A hearty thanks to DarjeelingTeaXpress for providing me with numerous samples of one of my very favorite (if not my overall favorite) types of tea. For those of you who read this blog, or have read some of my early posts (ahem…this one, this one, and this one), you know what I am about to say. You know how I will talk up Autumnal Flush Darjeeling teas all day, every day, and to every person.
You know how I will talk about their sweet, pumpkin/squash notes and their autumn inspired aromas and flavors. I could go on, but I think you understand my enduring love for Autumnal Flush Darjeelings.
This one, well, threw me a little unexpected difference compared to some of the others in its fine group I have had the pleasure of drinking.
The aroma of the dry leaf was strikingly different than what I had expected!
I sensed caramel, raspberry and cocoa. The dominant scents were the berry tones which smelled bright, tart, and sweet all at the same time.
I am always up for the unexpected.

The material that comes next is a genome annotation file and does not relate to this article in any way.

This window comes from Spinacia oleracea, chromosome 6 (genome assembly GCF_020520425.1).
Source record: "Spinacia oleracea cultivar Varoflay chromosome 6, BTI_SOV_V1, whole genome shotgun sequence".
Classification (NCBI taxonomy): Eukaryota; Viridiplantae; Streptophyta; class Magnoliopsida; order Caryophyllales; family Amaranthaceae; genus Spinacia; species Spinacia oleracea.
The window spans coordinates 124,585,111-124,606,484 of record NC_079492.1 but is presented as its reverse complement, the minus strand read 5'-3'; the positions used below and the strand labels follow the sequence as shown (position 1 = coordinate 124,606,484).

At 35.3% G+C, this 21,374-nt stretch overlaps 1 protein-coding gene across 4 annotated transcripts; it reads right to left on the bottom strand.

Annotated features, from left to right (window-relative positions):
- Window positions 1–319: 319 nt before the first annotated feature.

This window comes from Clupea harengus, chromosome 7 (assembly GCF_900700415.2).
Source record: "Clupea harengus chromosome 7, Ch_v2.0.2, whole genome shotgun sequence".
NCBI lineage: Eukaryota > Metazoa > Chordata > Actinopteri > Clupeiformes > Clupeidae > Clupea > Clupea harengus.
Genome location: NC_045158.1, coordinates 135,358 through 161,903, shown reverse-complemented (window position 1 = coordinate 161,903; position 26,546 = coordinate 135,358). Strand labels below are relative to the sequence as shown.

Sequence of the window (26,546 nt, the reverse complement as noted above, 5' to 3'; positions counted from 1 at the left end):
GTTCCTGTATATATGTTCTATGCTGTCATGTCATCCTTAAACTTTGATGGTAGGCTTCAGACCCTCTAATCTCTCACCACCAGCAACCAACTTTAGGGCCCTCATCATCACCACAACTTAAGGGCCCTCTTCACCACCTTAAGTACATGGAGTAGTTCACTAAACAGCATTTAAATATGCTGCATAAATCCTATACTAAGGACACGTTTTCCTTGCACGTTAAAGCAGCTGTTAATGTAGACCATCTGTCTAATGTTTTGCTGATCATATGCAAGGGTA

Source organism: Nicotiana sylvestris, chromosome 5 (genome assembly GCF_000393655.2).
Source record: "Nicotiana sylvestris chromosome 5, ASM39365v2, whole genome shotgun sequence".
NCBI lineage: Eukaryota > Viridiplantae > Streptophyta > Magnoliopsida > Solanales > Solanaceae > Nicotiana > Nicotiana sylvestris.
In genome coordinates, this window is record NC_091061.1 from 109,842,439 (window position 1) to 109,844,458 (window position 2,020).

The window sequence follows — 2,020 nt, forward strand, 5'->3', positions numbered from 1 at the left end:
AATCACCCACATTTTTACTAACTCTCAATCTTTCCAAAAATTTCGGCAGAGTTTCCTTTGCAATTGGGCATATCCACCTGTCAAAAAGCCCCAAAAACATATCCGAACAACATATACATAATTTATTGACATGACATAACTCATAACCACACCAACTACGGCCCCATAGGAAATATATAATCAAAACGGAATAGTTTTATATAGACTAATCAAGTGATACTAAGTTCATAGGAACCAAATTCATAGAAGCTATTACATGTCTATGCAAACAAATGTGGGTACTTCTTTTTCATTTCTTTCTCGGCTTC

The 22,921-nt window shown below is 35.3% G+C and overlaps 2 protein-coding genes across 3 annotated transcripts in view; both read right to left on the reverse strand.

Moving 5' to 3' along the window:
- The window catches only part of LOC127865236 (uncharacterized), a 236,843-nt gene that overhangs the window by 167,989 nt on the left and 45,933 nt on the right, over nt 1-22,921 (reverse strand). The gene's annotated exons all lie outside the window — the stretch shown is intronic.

I smelled the cup,
and I wrote “tangy grape and wheat.”
This is a very accurate description of the aroma of the beautiful liquor. The grape notes are associated with the all-too-common muscatel scent that Darjeeling teas tend to produce. The wheat, now, that I am not sure of the origins, but I am not at all upset! This was a new adventure I was willing to take.
The first flavors distinguished were of bright berry and agave nectar. This tea is not complex, as most Autumnals have in common. A light, tart astringency tugged as the tea was swallowed, and left a wheat-y finish.
It is a bit flat, but as I have stated, this is an attribute I expect from an Autumnal.
The second infusion presents citrus (lemon) and mango notes with a very mild astringency.
Even when brewed not in western fashion, the tea hesitates to become overly astringent. This is a fantastic characteristic for a sometimes unfocused brewer (myself…). Also, it really hits home that this is definitely, without a doubt, in fact, a true, honest, down-to-earth, Autumnal Flush Darjeeling (not that I assumed it wasn’t, as I trust the vendor).
All in all, pretty splendid tea, although, it will need a few more brews to grow on me I think. It is just very unlike others I have had, not bad! I can tell it is superb quality tea.
Also, it had said on the package that this tea’s grade is “Red Thunder.” Anyone (vendor perhaps?) care to explain? I am used to the string of letters (SFTGFOP) as a grading scale, not native american names.